Functional Math Worksheet Practice in the Classroom
Updated: Mar 17
I completed the Basic Skills Assessment (read my blog post about that resource) this past August with my students and after reviewing the results, I realized that my students were weak in executing basic money math and functional math skills. Many struggled with reading an analog clock, identifying or counting money, performing Dollar Up (consistently), or reaching for the calculator when performing a simple math problem. (Grab the resource HERE)
These were skills that I personally address through formal lessons and practice on a weekly basis in the community, but they were still the skills that needed the most attention (and immediately). I needed a functional math worksheet practice.
My goal for this resource was to address the biggest skill deficits, the skills that we practiced week after week in the community. I wanted to find a consistent way to practice these skills in the safe space of my classroom. I wanted to model the correct way multiple times and work collaboratively with students who needed that one-to-one direct instruction until their skill set was stronger. I wanted the money to look real. I had a lot of wants and my final product reflects that!
Knowing that these are key life skills AND often areas of need for most students, I looped this resource in with my consumer math lesson units too. Whether you teach high school or transition, consumer math skills and functional math skills are both equally important for functioning in the real world!
Counting Dollars and Coins ($1, $5, $10, $10, penny, nickel, dime, quarter)
Adding two $ values
Deciding if a purchase is within budget
Telling time on an analog clock
Counting in increments of 1, 2, 5, 10, 20, 25, and 50 (common counting and money increments)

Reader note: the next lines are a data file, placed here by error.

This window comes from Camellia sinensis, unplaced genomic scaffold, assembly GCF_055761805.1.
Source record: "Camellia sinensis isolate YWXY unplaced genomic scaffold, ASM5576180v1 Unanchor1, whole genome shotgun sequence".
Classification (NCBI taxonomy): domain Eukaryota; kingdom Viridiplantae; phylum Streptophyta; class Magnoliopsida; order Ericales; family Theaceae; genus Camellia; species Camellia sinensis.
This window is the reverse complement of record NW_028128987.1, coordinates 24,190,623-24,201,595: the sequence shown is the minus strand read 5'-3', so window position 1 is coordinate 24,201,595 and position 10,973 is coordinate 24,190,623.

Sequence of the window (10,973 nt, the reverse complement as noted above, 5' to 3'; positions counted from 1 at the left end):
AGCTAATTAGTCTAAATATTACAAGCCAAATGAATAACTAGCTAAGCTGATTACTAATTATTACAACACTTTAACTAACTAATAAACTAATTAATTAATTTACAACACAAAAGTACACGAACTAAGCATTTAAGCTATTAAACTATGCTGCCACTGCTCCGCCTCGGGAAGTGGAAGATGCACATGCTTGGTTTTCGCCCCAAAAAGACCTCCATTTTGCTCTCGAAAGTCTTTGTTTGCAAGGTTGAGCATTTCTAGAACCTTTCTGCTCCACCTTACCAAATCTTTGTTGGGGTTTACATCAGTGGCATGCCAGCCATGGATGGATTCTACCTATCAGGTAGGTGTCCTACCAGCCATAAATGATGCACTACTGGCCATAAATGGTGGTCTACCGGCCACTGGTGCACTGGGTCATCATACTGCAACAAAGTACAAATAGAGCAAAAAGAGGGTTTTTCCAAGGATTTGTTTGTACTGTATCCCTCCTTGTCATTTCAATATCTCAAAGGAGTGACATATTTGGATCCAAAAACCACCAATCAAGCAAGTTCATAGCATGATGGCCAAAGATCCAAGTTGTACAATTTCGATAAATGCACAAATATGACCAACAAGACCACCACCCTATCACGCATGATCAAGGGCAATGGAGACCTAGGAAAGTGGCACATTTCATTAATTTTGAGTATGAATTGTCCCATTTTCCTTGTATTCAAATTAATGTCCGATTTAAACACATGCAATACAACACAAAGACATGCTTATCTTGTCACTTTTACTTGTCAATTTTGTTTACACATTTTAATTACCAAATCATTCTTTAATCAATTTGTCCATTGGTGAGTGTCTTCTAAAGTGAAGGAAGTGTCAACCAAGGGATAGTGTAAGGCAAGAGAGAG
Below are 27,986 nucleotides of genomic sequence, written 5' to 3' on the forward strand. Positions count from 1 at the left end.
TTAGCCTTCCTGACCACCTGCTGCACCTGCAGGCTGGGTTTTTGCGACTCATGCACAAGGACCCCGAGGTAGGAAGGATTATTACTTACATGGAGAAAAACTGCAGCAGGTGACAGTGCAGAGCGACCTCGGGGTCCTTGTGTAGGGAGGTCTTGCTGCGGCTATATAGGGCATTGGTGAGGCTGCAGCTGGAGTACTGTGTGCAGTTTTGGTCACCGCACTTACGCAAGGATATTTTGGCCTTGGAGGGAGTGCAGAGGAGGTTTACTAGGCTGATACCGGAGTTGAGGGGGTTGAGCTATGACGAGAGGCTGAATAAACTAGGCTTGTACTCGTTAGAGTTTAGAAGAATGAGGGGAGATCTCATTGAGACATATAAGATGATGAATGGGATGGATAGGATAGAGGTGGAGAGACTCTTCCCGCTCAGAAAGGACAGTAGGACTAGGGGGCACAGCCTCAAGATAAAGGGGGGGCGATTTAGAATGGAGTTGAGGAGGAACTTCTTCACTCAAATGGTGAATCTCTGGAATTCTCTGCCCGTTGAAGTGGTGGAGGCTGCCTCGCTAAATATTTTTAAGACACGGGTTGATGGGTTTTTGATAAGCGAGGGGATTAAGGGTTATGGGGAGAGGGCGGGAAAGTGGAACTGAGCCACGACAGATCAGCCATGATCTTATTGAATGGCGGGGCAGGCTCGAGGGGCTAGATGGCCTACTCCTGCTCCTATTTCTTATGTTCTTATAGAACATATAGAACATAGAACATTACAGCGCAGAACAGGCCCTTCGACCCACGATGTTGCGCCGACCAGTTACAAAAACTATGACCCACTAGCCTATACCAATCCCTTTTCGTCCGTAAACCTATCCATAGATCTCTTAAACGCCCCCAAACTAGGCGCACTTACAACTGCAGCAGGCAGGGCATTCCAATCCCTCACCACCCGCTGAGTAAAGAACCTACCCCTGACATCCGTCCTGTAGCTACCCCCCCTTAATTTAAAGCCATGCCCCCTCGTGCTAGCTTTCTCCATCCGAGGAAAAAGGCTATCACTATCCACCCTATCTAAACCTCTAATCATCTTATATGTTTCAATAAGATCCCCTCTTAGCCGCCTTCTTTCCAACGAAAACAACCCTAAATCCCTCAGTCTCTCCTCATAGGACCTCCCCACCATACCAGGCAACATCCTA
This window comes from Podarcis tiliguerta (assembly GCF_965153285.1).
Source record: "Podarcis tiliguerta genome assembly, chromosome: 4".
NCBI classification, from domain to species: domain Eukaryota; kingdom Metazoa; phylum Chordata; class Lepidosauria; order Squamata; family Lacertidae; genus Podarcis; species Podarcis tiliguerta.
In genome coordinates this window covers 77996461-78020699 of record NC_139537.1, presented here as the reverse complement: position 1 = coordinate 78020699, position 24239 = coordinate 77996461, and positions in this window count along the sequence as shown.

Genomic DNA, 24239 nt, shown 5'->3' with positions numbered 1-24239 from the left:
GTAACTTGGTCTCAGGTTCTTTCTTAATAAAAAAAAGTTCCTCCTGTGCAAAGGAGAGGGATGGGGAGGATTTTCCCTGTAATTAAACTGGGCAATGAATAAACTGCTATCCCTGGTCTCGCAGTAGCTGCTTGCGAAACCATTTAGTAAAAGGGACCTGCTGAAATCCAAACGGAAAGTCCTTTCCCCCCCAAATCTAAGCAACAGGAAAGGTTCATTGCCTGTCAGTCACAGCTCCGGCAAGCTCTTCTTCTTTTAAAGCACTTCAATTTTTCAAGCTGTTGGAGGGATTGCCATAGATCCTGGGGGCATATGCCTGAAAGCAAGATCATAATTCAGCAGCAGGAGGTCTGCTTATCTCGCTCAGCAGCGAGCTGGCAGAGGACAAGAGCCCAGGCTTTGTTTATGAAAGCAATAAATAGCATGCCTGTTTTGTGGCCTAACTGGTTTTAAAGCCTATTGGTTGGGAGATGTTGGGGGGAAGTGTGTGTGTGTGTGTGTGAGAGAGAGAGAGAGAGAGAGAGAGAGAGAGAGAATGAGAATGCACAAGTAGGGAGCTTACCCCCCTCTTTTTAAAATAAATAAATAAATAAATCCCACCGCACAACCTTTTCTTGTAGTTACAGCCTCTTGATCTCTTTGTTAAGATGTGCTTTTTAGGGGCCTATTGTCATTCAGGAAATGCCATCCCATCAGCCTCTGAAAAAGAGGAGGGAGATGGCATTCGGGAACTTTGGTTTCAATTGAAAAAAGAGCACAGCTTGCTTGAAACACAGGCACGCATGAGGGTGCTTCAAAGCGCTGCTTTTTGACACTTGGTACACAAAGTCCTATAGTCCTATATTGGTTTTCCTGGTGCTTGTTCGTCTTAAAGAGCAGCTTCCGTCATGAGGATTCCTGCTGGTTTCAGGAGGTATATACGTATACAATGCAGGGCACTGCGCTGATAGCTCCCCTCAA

Yes, you could use this resource in the traditional worksheet sense, but it’s so much more versatile than that.
To get everyone back on the same timeline after cooking class. Since everyone cooks their own meal, then eats, then cleans up, there can be as big as a 20 minute swing between the first student done and last student done. I hand these out as each student finishes and we come back together to review the answers as one big group.
As part of a centers rotation. Cut the page across the middle to have two different center rotations or keep the page whole- either way, the paper/pencil practice is good. It’s a good starting point and a good way to keep that functional math skill game strong!
To gather IEP Present Level of Performance, baseline, or goal data. If you are curious about their functional math skill set, need to beef up that PLEP section, or need a way to gather consistent data towards a goal and you don’t see them in the community, then this resource is for you! Valuable and straight to the point!
As a bell ringer (if I was still in a junior/high school building). Maybe it’s a Monday thing or a Friday thing you do to start the period, either way, having a consistent way to get your students in the right math or life skill mindset from the minute they walk in your classroom is a skill of excellent teachers (feel free to remind your evaluator of that if they forget).
As a meaningful time filler for substitute teacher plans. No substitute teacher will ever be able to execute your school day exactly like you and there will almost always be time that will need to be filled. Throw a worksheet and answer key (included in the resource) into your sub folder as a way to fill those inevitable 10-20 minutes of downtime!
I’m not one to toot my own horn a lot, but the functional math worksheet resource is pretty solid. Here are the top 3 perks (in case you are still debating if it's right for your):
Answer keys are provided and easy to read because the correct answers are highlighted in yellow.
There are 36 versions, perfect for 1 full year of school if used once a week!
Mature graphics and font. Created for transition and high school level, designed for transition and high school level.